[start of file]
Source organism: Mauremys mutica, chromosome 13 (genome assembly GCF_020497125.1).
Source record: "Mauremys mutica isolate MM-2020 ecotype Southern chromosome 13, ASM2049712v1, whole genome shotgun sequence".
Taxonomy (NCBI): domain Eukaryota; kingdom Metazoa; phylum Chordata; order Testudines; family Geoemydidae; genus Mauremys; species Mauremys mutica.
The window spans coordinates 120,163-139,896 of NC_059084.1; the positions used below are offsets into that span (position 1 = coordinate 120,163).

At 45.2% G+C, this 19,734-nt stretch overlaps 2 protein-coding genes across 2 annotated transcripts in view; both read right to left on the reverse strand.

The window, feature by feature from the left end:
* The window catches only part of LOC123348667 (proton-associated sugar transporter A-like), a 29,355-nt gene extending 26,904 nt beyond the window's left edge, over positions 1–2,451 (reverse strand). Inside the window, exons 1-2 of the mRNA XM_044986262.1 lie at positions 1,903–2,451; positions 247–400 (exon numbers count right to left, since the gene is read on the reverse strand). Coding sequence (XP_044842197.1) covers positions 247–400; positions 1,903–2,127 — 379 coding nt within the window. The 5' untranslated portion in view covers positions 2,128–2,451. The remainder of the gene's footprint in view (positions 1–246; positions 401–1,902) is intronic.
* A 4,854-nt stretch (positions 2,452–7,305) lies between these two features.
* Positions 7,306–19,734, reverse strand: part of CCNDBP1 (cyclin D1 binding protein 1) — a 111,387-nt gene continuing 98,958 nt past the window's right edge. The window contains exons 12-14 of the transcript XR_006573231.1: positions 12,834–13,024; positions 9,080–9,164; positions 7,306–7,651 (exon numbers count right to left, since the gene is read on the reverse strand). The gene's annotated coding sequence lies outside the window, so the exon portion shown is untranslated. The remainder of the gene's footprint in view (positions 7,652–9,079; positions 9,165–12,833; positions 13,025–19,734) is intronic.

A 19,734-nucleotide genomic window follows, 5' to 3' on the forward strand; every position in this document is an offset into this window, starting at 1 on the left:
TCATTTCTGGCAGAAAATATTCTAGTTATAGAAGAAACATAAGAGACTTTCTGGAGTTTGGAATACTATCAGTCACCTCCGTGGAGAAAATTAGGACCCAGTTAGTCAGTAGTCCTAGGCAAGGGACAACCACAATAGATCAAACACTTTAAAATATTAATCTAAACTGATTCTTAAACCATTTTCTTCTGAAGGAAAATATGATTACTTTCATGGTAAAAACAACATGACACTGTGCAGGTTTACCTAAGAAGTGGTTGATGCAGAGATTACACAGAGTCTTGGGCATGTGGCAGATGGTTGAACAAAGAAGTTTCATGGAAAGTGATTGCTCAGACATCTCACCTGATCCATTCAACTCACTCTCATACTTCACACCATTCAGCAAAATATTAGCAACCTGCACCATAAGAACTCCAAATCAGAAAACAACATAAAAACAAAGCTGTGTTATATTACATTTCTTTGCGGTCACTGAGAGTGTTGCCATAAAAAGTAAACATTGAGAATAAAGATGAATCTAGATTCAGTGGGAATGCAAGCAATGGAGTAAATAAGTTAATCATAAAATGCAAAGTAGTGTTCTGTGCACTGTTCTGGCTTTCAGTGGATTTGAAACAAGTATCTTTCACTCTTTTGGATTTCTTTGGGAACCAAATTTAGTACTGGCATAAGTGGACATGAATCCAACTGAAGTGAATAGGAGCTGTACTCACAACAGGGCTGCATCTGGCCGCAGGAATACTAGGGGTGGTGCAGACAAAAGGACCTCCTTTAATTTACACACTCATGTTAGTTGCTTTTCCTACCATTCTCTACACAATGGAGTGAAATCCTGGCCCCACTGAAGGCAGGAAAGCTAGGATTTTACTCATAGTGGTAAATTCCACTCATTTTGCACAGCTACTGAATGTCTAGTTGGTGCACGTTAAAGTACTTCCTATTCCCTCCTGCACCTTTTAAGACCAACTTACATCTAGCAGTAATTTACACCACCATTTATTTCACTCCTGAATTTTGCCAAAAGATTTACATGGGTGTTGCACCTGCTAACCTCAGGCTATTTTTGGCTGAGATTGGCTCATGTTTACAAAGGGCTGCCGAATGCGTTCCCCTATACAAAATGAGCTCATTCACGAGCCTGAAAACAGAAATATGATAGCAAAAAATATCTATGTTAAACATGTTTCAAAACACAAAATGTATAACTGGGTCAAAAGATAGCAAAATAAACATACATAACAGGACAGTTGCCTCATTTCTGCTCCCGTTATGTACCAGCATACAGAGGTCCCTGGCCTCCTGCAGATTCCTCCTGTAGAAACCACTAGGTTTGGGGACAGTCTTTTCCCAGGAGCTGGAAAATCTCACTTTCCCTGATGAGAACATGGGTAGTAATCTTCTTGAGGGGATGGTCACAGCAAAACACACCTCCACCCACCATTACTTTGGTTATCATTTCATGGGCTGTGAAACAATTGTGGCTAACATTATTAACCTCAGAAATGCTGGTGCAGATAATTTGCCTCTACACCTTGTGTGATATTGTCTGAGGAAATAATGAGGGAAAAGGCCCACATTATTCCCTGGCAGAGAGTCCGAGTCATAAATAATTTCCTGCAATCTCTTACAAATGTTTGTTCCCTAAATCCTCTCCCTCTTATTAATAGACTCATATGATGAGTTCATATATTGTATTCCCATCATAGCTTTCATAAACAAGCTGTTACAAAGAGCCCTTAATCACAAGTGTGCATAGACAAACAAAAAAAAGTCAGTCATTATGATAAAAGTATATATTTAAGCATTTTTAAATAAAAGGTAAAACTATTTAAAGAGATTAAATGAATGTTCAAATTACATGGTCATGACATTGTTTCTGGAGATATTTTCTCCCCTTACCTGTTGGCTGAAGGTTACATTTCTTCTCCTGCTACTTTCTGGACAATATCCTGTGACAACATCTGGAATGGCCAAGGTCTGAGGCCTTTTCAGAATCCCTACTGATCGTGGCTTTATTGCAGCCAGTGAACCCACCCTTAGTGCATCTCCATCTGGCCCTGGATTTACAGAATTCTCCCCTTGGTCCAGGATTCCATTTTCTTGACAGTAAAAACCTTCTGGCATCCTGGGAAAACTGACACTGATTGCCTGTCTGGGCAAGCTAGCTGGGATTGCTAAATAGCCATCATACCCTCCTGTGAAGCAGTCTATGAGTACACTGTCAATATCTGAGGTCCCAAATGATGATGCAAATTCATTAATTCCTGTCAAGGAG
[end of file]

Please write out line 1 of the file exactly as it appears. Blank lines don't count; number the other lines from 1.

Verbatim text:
Source organism: Mauremys mutica, chromosome 13 (genome assembly GCF_020497125.1).